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I was vaguely aware of this movie when it was part of the Sundance 2012 slate but didn’t pay much attention because on paper it didn’t sound like something I would enjoy – a comedy about two roommates in New York City who run a phone sex line to pay rent. The logline seemed to tell me everything I needed to know about the movie.

I was wrong.

When we first meet Lauren (Lauren Miller, who also co-wrote the film) she is the sweet timid girl being dumped by her good-looking-in-a-preppy-way boyfriend. Her kneejerk, earnest attempt to get him to change his mind is a small clue of the humour that lies in store for the rest of the film.

When we first meet Katie (Ari Graynor) she is having a phone conversation while inelegantly sliding down and around a stripper’s pole in the living room of her late grandmother’s fancy New York apartment. The two girls had a brief meeting in college that ended in disaster. But this is New York City and when the going gets tough, sometimes you have to go live with the girl who left a lasting, let’s say impression, when you gave her a lift in your brand new car all those years ago.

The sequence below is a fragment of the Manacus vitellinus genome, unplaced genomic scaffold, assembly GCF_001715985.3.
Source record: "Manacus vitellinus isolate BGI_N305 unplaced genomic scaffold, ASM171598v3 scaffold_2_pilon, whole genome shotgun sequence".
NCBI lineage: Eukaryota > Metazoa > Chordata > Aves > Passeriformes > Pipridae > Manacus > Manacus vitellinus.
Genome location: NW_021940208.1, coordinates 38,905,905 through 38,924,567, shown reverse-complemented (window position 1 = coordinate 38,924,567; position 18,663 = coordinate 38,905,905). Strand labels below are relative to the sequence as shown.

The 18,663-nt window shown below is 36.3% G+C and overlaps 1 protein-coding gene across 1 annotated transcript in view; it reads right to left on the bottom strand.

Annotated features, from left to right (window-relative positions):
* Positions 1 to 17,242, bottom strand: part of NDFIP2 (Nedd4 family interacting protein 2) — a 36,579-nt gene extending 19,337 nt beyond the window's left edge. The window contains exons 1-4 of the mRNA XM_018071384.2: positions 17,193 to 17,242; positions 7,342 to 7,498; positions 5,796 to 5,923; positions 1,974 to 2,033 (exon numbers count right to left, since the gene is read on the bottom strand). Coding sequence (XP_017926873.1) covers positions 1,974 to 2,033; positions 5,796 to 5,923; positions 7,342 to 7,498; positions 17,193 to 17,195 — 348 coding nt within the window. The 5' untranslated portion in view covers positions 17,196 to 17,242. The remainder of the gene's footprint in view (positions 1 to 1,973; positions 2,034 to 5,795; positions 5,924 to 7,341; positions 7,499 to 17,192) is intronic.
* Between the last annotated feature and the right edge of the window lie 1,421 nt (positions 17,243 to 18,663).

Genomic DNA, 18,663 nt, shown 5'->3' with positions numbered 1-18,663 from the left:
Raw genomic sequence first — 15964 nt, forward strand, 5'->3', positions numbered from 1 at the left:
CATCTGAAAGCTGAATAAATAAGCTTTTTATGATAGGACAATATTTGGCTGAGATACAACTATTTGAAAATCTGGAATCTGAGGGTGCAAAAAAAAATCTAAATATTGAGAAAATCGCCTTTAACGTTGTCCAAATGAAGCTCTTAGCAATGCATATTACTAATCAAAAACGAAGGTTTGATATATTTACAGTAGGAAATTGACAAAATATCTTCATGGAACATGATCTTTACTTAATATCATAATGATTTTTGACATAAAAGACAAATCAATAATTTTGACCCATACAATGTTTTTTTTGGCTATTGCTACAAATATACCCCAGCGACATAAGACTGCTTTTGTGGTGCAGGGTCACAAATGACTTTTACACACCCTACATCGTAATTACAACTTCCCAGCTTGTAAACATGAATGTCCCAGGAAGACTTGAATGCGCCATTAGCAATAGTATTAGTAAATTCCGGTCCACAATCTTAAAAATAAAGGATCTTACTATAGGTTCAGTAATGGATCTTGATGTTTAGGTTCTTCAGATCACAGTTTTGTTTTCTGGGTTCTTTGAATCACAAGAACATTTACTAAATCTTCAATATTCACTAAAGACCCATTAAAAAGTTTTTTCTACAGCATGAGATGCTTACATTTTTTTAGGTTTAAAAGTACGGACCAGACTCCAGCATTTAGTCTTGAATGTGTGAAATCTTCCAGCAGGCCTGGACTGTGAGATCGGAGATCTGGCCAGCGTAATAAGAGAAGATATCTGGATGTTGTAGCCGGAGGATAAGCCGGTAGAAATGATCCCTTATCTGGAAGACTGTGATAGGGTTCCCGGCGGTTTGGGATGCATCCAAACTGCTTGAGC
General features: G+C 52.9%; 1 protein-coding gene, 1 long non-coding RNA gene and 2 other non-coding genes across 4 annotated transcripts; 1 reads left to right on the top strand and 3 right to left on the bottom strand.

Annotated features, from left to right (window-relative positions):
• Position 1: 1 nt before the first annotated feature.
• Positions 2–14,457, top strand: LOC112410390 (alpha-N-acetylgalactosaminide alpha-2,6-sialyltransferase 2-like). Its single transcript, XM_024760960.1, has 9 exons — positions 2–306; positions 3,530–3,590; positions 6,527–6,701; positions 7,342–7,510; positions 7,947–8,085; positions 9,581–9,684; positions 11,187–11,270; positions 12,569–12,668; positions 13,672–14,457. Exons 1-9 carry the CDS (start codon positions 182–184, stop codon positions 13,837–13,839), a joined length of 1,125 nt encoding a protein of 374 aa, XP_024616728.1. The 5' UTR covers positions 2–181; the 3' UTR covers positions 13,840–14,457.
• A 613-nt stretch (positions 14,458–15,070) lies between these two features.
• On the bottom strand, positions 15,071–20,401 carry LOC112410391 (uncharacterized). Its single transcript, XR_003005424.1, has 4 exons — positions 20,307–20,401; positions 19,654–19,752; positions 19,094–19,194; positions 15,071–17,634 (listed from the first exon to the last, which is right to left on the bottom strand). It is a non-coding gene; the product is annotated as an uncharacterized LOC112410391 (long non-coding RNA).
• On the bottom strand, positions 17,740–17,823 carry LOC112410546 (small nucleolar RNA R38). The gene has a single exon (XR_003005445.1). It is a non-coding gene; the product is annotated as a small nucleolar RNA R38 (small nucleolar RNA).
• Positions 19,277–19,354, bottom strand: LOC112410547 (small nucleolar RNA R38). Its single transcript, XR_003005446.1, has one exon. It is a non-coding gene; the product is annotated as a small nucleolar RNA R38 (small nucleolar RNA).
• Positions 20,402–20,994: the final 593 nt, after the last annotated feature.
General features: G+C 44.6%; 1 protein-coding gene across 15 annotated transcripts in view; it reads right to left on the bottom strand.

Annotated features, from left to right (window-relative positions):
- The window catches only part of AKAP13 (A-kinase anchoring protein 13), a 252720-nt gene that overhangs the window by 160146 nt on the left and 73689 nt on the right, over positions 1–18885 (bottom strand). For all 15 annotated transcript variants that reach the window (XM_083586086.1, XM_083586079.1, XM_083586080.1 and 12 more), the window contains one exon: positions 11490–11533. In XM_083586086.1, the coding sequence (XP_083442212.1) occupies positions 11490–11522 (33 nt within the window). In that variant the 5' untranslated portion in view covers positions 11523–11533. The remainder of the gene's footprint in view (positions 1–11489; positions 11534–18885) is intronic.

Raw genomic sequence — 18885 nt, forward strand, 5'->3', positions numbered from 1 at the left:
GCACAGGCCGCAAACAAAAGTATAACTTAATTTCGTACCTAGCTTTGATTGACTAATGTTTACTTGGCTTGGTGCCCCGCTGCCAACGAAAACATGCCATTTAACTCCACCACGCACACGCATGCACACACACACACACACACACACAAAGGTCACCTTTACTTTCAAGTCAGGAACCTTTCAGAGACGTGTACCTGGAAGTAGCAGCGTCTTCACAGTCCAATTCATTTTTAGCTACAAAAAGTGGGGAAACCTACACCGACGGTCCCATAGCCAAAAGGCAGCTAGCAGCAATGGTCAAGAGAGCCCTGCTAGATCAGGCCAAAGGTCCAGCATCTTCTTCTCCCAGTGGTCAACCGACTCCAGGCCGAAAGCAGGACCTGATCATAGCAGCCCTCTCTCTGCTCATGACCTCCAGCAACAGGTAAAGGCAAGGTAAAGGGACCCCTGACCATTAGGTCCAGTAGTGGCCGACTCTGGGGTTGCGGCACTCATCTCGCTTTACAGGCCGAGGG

The girls are reunited by Jesse, their mutual ‘gay best friend’ elevated from being a movie cliché by Justin Long’s enthusiastic portrayal. So begins what promises to be a life-changing summer for complete opposites Lauren and Katie.

The film’s three strong points are the performances, the writing and the way it looks. Miller is radiant and solid as the proper, polite Lauren and excels at being quietly comedic. Graynor has the trickier job: making the over-the-top, raunchy ‘wild child’ Katie come off as amusing rather than annoying. She is so unrestrained and nimble in her performance that she totally pulls it off without ever becoming a caricature.

The writing is rock solid and in a refreshing change from indie movies these days, keeps the story moving without slacking or meandering. It hits many of the traditional beats and still manages to be full of refreshing key moments and situations that point to a well-considered core story.

As an aside, I dare you to not suppress a laugh the next time a flight delay is announced because they are awaiting the pilot’s arrival. Extra bonus – the film successfully side-steps a major stumbling block for a lot of modern movies – self-awareness. Its subject matter and characters make it ripe for being a self-aware, coy, ‘statement’ of some kind and I have to thank the filmmakers for not going down that route even once.

Verdict: …Good Time… was—after what seems like ages—a really fun time at the movies. I’m going to watch it again.

Advice: Get the DVD now! Word of caution – if you live with other folks you might want to use headphones. The ladies from 1-877-Mmm-Hmmm are not shy with the sound effects. Enjoy.